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Trawling for Trash

November 04, 2013
To help illustrate the plague of plastic trash in our oceans, Dr. Marcus Eriksen led a trip aboard the College’s research vessel Callinectes to look for plastics close to home.

As the culmination of the annual Downrigging Weekend, the Center for Environment & Society partnered with Sultana Projects and Tall Ships America to invite Dr. Marcus Eriksen, director of the 5 Gyres Institute, to give a talk about plastic pollution in the ocean. Eriksen has traveled the world’s oceans trying to plot and understand the movement and behavior of plastic pollution, which is extremely slow to break down and gets caught in the ocean gyres.There are three steps to solving this issue, and all of them start with people taking more responsibility for what they consume and what they do with their trash.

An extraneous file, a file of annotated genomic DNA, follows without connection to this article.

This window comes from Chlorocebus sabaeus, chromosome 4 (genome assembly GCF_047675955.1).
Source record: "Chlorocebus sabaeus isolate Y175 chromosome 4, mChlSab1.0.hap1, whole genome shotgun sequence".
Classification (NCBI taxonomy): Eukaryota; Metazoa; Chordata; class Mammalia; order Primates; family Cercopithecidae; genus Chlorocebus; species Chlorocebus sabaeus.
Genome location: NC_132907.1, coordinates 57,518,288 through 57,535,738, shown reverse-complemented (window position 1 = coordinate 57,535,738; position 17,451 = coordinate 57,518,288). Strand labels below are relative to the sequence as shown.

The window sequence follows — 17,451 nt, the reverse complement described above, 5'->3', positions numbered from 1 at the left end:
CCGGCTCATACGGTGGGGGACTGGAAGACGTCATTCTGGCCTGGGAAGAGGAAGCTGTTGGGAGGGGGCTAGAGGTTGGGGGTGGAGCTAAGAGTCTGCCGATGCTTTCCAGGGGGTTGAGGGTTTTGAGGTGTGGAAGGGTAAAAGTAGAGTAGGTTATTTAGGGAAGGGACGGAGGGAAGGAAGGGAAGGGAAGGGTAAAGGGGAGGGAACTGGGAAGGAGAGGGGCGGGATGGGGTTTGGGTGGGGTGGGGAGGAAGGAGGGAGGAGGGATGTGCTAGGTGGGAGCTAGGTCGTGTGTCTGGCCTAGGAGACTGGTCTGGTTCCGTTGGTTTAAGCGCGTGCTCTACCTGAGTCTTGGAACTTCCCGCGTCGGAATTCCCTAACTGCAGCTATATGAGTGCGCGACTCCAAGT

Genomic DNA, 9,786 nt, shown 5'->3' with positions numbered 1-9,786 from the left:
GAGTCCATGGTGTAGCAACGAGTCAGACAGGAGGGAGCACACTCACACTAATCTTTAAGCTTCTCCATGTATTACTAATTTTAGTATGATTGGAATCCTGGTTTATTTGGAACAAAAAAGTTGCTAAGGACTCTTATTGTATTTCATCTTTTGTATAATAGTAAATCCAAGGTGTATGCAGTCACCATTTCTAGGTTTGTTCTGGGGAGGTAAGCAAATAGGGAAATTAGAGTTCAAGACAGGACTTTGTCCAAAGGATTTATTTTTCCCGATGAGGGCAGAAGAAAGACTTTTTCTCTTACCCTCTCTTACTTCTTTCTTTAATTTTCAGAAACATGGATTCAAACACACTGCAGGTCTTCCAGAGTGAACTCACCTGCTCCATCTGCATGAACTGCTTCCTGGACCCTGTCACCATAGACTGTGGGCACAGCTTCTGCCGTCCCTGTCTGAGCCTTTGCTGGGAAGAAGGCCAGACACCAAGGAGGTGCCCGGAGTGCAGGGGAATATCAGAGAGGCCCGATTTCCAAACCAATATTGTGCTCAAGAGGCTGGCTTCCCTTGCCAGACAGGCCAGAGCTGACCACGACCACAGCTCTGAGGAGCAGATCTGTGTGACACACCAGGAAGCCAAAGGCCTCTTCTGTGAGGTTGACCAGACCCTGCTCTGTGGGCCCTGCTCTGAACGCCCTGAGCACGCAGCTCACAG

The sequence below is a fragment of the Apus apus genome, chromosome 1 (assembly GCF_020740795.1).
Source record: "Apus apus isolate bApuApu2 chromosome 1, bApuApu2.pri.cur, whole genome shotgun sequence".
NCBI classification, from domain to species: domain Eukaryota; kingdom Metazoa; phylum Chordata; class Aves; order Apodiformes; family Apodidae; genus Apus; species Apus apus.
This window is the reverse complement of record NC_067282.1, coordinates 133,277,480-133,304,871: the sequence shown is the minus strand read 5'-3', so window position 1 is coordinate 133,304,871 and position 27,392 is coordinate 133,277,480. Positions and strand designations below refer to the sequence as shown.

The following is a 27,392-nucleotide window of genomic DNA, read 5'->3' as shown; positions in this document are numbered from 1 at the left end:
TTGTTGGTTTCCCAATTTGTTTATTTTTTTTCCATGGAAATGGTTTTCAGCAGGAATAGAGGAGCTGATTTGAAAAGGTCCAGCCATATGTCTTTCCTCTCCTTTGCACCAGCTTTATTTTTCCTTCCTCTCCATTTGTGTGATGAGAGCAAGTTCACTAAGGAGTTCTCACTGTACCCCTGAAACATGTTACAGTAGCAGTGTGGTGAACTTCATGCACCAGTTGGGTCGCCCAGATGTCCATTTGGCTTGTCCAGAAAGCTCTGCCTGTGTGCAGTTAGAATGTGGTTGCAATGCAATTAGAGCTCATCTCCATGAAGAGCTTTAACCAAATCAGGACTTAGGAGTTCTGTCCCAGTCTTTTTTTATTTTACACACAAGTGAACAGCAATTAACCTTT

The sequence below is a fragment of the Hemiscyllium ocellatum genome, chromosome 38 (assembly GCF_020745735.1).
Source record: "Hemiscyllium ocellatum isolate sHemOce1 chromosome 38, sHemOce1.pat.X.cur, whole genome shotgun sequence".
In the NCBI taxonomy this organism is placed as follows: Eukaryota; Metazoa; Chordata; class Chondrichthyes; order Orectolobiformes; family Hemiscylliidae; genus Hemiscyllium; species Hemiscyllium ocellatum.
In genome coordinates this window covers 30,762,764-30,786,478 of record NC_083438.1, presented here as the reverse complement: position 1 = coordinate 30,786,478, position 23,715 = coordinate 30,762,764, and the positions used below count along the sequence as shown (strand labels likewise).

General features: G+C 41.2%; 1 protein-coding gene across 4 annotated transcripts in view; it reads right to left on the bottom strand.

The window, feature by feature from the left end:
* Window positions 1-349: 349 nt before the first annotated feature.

Before the talk, Eriksen led students, faculty, and staff in a trawl for plastics on the Chester River. The manta trawl followed behind the Washington College research vessel Callinectes as everyone watched and wondered what would appear. Students brought the trawl in and found leaves, an anchovie and some invertebrates, but no visible plastic. That doesn’t mean it’s not there, however, since a vast majority of waterborne plastic is microscopic. To further test the water, Eriksen suggested analyzing the samples under a microscope, testing the sediment and outflows, and repeating the trawling process.

 


Last modified on Nov. 27th, 2013 at 8:18am by CRM Lindsay Bergman.